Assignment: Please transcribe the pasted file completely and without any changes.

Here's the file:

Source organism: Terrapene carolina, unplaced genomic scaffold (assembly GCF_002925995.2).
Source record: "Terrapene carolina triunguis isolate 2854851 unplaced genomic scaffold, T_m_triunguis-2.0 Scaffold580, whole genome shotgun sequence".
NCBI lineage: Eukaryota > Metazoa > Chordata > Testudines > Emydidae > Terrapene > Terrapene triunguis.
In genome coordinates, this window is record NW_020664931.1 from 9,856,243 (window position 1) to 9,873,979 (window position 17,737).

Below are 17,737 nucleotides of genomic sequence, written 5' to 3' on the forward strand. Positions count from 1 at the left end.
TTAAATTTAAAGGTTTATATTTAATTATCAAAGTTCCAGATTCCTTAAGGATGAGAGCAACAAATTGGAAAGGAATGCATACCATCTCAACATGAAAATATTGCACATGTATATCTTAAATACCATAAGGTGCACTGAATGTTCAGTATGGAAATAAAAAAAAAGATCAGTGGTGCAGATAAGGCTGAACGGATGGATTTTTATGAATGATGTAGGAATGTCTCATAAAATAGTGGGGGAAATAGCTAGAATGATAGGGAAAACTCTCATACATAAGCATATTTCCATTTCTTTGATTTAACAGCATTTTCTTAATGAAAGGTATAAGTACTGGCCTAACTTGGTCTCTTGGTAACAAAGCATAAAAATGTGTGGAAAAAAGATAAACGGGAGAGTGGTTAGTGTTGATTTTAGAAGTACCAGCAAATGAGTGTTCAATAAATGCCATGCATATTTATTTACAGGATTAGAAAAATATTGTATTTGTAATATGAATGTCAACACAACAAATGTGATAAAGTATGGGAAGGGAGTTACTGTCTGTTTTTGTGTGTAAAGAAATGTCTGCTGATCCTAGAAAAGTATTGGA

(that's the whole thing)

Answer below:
Source organism: Terrapene carolina, unplaced genomic scaffold (assembly GCF_002925995.2).
Source record: "Terrapene carolina triunguis isolate 2854851 unplaced genomic scaffold, T_m_triunguis-2.0 Scaffold580, whole genome shotgun sequence".
NCBI lineage: Eukaryota > Metazoa > Chordata > Testudines > Emydidae > Terrapene > Terrapene triunguis.
In genome coordinates, this window is record NW_020664931.1 from 9,856,243 (window position 1) to 9,873,979 (window position 17,737).

Below are 17,737 nucleotides of genomic sequence, written 5' to 3' on the forward strand. Positions count from 1 at the left end.
TTAAATTTAAAGGTTTATATTTAATTATCAAAGTTCCAGATTCCTTAAGGATGAGAGCAACAAATTGGAAAGGAATGCATACCATCTCAACATGAAAATATTGCACATGTATATCTTAAATACCATAAGGTGCACTGAATGTTCAGTATGGAAATAAAAAAAAAGATCAGTGGTGCAGATAAGGCTGAACGGATGGATTTTTATGAATGATGTAGGAATGTCTCATAAAATAGTGGGGGAAATAGCTAGAATGATAGGGAAAACTCTCATACATAAGCATATTTCCATTTCTTTGATTTAACAGCATTTTCTTAATGAAAGGTATAAGTACTGGCCTAACTTGGTCTCTTGGTAACAAAGCATAAAAATGTGTGGAAAAAAGATAAACGGGAGAGTGGTTAGTGTTGATTTTAGAAGTACCAGCAAATGAGTGTTCAATAAATGCCATGCATATTTATTTACAGGATTAGAAAAATATTGTATTTGTAATATGAATGTCAACACAACAAATGTGATAAAGTATGGGAAGGGAGTTACTGTCTGTTTTTGTGTGTAAAGAAATGTCTGCTGATCCTAGAAAAGTATTGGA